This Friday is April Fools’ Day, when those who love practical jokes most take the opportunity to get a good laugh at a friend, colleague or family member’s expense.
There are ideas galore on the Internet for good April Fools’ Day pranks, from the silly to the borderline profane. Some of the ones fit for print in a family-friendly publication such as the Transcript Bulletin include:
• Putting a “For Sale” sign on somebody else’s car with their phone number on it.
• Filling your boss’ cubicle at work with either balloons or packing peanuts.
• Placing a balloon on the end of the exhaust pipe of someone’s car.
• Filling someone’s showerhead with Life Savers candy or bouillon cubes.
• Rigging someone’s Diet Coke with a Mentos candy, causing the Diet Coke to fizz uncontrollably.
• Buying a dozen donuts, removing the donuts from the box, replacing them with vegetables and offering the box to coworkers.
• Painting a bar of soap with clear nail polish and leaving it in the shower.
• Making a batch of caramel apples that are actually onions.
• Changing Google’s language settings on someone’s computer.
• Switching the letters on a colleague’s keyboard.
• Putting a “Please Use Other Door” sign on a building that only has one entrance.
• Replacing the cream filling in an Oreo cookie with toothpaste.
• Raising a colleague’s office chair and placing an air horn under the seat.
• Hiding an alarm clock in someone’s room and setting it for the middle of the night.
• Putting food coloring in the hand soap dispenser at work.
The Transcript Bulletin also received submissions of readers’ own prank ideas, as well as memories of Aprils gone by:
• “I called my grandma telling her I was from the Murray City Water Department and told her not to flush her toilet for 24 hours. She totally believed me. I disguised my voice when I made the call.”
• “My favorite is putting a rubber band on the sink sprayer and aiming it so the first person to use the sink gets a face full of water. My new apartment doesn’t have a sprayer though.” (Editor’s Note: Other commenters noticed that this prank’s victim often is already having a bad day even before being sprayed in the face. Do this one at your own risk.)
• “My dad liked to prank us at Thanksgiving. He would make the cream cheese celery sticks. Occasionally, he would substitute shortening for cream cheese. So gross! I bet it would work in place of cupcake frosting.”
• “When my sister was still in high school, she asked the principal to write up a fake suspension note saying they found alcohol in her locker and they recommend therapy. On the back, it said ‘April Fools.’ My sister had it on the table for my dad and he was so mad he grounded her and started yelling. She, getting nervous, kept telling him to read the back. He screamed ‘I don’t want to see the … back, the front is bad enough!’ He finally did as she asked, he sat down, calmed down and laughed for hours. Said it was the best prank he had seen. He took it to work to show his friends. It was priceless.”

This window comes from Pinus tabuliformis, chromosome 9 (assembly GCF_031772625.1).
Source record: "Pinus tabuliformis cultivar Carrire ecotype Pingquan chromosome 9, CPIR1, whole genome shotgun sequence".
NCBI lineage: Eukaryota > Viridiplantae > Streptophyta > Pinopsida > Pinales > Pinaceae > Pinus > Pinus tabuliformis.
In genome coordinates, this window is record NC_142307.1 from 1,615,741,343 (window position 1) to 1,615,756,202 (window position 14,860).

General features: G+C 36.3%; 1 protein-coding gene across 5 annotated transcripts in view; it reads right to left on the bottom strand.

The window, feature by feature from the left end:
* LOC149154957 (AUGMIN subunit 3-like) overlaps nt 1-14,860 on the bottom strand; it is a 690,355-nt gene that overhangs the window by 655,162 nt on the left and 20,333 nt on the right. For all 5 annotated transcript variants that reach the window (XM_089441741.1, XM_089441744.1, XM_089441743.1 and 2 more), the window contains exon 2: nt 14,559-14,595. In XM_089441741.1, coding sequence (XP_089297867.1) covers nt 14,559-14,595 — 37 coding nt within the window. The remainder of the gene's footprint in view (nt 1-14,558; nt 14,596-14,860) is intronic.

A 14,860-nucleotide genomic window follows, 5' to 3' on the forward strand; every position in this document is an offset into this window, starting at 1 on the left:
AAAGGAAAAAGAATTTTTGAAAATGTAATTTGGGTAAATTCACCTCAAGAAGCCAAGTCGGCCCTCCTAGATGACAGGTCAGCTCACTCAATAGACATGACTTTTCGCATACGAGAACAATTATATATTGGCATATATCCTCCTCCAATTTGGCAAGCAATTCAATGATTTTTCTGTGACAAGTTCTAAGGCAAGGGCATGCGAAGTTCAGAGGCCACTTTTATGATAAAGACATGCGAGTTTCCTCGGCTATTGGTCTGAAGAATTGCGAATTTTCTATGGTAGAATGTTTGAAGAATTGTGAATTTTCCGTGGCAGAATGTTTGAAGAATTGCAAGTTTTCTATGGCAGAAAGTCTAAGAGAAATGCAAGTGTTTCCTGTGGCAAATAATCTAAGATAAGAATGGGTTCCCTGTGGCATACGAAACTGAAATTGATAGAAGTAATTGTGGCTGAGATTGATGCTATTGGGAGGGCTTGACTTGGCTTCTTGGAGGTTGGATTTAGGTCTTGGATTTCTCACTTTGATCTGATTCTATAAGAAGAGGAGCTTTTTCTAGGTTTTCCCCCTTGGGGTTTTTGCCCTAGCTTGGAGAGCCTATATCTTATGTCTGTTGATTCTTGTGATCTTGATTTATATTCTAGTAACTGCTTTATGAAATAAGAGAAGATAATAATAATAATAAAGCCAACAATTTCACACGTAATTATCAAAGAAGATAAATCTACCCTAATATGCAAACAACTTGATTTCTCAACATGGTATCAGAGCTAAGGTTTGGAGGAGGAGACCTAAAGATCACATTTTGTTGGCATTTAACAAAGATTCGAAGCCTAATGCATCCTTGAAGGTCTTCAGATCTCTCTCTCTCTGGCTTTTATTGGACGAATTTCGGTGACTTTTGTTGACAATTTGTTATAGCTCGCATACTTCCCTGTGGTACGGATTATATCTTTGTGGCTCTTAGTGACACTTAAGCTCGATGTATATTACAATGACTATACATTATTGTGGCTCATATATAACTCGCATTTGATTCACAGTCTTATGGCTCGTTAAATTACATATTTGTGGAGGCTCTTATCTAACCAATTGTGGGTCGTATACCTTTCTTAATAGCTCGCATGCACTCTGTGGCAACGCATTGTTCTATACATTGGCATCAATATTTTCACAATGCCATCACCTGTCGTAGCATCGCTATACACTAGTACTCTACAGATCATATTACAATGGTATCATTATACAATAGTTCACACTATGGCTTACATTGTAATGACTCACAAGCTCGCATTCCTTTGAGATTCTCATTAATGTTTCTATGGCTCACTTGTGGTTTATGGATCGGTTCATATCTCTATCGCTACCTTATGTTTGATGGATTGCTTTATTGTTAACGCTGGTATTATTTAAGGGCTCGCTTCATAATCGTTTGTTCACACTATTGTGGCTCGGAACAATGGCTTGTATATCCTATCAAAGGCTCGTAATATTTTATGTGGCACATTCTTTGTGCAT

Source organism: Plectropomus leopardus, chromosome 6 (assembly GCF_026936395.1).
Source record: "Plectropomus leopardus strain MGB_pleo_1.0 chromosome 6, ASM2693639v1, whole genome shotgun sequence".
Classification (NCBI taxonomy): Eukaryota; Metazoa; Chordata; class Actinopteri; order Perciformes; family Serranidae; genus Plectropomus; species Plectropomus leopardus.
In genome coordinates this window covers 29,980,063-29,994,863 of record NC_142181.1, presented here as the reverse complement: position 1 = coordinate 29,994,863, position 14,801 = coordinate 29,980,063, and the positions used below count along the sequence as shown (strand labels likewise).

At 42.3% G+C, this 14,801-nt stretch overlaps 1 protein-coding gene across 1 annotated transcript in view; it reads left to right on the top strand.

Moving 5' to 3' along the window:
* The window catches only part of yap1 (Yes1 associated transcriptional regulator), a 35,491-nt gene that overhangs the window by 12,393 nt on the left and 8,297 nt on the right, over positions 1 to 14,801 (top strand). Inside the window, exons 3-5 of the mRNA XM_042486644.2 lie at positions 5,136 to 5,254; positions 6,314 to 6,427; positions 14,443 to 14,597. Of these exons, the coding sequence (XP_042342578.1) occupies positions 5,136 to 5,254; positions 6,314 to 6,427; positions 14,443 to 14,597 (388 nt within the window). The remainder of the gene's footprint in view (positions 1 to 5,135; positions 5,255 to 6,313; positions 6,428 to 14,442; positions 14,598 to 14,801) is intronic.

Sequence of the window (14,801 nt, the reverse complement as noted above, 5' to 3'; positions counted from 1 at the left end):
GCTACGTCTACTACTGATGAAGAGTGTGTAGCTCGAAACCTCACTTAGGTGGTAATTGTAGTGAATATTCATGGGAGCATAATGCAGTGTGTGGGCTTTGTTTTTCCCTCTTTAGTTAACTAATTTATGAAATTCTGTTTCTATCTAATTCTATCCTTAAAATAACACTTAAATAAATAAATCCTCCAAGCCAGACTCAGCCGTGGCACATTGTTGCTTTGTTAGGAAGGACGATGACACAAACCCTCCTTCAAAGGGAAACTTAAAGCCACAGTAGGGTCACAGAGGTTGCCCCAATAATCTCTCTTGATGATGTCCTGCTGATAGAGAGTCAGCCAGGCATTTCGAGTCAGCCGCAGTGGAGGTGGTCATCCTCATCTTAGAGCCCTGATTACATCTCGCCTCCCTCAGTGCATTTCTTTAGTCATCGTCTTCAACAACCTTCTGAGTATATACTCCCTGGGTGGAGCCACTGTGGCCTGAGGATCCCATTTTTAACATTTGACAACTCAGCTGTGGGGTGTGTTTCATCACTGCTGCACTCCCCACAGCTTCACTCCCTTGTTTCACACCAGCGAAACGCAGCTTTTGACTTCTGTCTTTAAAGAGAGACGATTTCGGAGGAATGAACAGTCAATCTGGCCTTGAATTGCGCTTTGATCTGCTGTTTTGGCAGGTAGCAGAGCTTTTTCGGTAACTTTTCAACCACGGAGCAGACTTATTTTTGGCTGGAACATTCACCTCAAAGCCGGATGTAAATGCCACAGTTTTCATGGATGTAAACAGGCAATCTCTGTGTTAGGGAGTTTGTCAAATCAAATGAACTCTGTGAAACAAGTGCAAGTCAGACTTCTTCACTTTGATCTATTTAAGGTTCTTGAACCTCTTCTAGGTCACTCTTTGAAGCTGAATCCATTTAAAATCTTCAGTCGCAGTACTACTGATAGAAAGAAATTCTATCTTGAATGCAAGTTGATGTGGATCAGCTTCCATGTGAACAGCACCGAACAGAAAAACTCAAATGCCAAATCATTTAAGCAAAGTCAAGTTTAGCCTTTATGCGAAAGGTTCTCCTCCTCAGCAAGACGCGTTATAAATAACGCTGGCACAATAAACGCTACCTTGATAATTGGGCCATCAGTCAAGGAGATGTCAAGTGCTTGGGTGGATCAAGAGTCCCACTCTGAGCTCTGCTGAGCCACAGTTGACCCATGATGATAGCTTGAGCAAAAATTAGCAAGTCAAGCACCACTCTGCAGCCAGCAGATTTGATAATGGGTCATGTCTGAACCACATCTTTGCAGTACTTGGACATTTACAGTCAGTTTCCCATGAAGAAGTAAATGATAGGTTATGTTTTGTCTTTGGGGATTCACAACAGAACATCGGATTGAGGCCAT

• “My two favorites were putting mayo in doughnuts for my co-workers and recording their first unsuspecting bites; the other is when I put out an ad out for free baby pygmy goats with my boyfriend’s phone number to text.”
In the Transcript Bulletin’s thorough research of popular April Fools’ Day pranks — many of which we will visit upon our coworkers come Friday morning — we discovered that many of them are food-related, whether it be the geyser-like qualities of Mentos and Diet Coke or hard-boiling an entire carton of eggs and then placing them all back in the refrigerator. Apparently, many of us didn’t listen when our parents told us not to play with our food.
But, where and when did the April Fools’ Day tradition begin? It was first mentioned in Geoffrey Chaucer’s “The Canterbury Tales” in the late 14th century, but didn’t really gain traction in popular culture until the 1800s. While it is not a nationally-recognized holiday, it remains popular throughout much of the Western world.
Thus, foolishness has pervaded on April 1 for well over a century.
And, on Friday, more foolishness will abound.
Enjoy, fellow pranksters.
(Editor’s Note: While the Transcript Bulletin does not advocate doing any such things to a friend or foe, there are plenty of other ideas where these came from, according to this reporter’s search of the Internet — despite the fact that someone had changed his Google language settings to “Swedish Chef” of Muppets fame.
Several other popular options were originally part of this list, but were deemed inappropriate for Transcript Bulletin readers. Not only did they violate those standards, but also the standards of common decency. Also, April Fools!)